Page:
Is there a soundtrack to the soul? The mere location and identity of the soul is itself a subject of perennial pop-scientific and specious philosophical musing; to the extent that an objective concept exists, it’s considered an ethereal construct, well beyond the analytical constructs of post-enlightenment discourse. Yet, like pornography and art, the soul is there when you know it. And the soul is everywhere on Roller One’s new album, Beautiful Fountain.
Take, for instance, the opening track, ‘All The Windows In This Town Are Closed’: using Roller One’s bare-bones acoustic folk-country-psych musical aesthetic, Fergus McAlpin casts his eye across a deserted country town and imagines what lies behind closed doors and beyond the dead-end streets; the town becomes the metaphor for his inner emotions.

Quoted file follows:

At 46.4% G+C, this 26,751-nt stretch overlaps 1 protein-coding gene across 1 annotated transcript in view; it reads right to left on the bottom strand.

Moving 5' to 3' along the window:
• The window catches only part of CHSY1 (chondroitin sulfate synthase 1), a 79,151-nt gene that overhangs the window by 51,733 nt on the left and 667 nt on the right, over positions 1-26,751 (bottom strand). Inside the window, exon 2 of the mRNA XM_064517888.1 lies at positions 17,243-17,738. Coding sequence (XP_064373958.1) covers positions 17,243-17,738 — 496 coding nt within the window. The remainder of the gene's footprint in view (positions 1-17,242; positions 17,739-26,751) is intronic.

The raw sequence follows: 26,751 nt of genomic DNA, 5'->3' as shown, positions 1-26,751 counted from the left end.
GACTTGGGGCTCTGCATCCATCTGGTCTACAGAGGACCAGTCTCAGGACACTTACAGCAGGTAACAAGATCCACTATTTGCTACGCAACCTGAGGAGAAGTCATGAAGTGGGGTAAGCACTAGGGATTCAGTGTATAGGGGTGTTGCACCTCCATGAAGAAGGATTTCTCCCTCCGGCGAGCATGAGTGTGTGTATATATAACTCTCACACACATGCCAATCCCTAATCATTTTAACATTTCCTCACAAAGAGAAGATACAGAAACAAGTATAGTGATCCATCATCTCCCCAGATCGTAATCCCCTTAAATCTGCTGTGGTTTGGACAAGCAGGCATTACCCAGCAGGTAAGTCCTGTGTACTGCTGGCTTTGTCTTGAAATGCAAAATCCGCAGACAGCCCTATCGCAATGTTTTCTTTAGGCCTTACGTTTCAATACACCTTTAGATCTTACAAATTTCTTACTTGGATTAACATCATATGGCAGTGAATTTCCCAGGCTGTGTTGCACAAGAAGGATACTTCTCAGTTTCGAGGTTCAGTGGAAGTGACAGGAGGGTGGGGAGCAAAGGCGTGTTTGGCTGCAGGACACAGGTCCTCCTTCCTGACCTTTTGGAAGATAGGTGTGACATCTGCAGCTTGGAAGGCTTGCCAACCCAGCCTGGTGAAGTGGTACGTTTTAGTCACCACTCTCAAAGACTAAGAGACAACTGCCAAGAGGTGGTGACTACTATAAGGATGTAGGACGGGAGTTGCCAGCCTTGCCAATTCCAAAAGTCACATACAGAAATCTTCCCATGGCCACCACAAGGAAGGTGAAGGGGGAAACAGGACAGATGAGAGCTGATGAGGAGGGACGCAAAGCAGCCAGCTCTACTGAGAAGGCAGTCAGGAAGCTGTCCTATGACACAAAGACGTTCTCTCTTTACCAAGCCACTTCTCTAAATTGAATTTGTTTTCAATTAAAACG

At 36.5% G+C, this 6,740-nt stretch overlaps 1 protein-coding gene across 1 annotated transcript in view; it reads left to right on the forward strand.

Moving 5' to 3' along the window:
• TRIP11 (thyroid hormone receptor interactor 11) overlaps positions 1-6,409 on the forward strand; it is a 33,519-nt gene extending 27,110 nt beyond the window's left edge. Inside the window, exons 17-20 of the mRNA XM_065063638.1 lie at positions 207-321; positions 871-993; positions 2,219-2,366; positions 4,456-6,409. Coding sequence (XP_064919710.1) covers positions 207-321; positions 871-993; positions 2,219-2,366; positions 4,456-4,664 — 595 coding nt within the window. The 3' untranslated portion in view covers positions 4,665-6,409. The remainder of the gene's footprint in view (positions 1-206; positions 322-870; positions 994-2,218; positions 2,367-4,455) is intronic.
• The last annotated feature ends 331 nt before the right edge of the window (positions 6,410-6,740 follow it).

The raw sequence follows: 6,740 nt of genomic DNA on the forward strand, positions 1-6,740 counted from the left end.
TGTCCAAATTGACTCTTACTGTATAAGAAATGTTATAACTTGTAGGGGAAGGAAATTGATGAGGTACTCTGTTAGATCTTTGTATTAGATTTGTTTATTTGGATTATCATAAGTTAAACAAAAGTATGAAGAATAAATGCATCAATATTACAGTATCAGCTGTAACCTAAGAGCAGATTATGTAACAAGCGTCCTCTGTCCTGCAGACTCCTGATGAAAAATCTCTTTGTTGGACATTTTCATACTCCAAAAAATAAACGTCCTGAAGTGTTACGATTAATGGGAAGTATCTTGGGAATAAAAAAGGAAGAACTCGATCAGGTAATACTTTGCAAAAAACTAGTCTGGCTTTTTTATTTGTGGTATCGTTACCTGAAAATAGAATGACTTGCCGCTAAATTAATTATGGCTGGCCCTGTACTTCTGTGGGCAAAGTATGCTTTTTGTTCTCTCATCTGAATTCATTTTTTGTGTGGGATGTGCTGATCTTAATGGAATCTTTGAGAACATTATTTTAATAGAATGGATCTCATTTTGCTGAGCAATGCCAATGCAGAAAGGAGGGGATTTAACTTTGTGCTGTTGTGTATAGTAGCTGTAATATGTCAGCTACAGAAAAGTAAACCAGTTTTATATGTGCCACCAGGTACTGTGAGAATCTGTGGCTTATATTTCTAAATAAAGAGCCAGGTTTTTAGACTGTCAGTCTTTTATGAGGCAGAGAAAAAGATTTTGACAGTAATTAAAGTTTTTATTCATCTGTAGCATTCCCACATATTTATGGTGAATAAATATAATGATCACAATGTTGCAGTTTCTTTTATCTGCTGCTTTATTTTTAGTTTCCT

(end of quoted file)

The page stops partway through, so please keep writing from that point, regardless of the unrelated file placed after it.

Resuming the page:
‘I Saw Her There’ is heartfelt: an image of beauty, a moment of happiness, a sense of wonder; in a world of cheap social media commentary, this is as real as it gets. ‘Sea Of Mundane’ tempers the good with the bad – behind the facade lies the harshness of reality. It’s sparse and almost brutal: drugs, despair and tragedy. The dark atmosphere rolls in quietly like an encroaching storm; the bleakness never breaks, yet by the end there’s a sense of resignation that the dye has been set.
Finally, there’s ‘Someone Like You’, and love is in the air, in all its fascinating glory. We ride out across an ocean of hope, fiscally challenged and romantically excited.
Roller One is a band that explores and touches the soul of human existence. You can’t make this shit up: it comes from the human soul, wherever, and whatever that is.
BY PATRICK EMERY
Beautiful Fountain is out now through Torn And Frayed.